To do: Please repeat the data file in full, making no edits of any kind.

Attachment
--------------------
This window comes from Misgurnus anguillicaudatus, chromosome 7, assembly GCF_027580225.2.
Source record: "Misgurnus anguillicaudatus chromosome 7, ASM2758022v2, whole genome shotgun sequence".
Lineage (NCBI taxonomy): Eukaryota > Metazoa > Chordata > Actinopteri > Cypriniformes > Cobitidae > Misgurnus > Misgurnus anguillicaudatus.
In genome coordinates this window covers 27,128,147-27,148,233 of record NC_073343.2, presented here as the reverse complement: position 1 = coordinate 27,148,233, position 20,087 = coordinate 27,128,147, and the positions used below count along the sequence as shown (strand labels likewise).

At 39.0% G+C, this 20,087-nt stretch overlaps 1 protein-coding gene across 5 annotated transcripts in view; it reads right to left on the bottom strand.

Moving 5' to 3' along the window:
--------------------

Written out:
This window comes from Misgurnus anguillicaudatus, chromosome 7, assembly GCF_027580225.2.
Source record: "Misgurnus anguillicaudatus chromosome 7, ASM2758022v2, whole genome shotgun sequence".
Lineage (NCBI taxonomy): Eukaryota > Metazoa > Chordata > Actinopteri > Cypriniformes > Cobitidae > Misgurnus > Misgurnus anguillicaudatus.
In genome coordinates this window covers 27,128,147-27,148,233 of record NC_073343.2, presented here as the reverse complement: position 1 = coordinate 27,148,233, position 20,087 = coordinate 27,128,147, and the positions used below count along the sequence as shown (strand labels likewise).

At 39.0% G+C, this 20,087-nt stretch overlaps 1 protein-coding gene across 5 annotated transcripts in view; it reads right to left on the bottom strand.

Moving 5' to 3' along the window: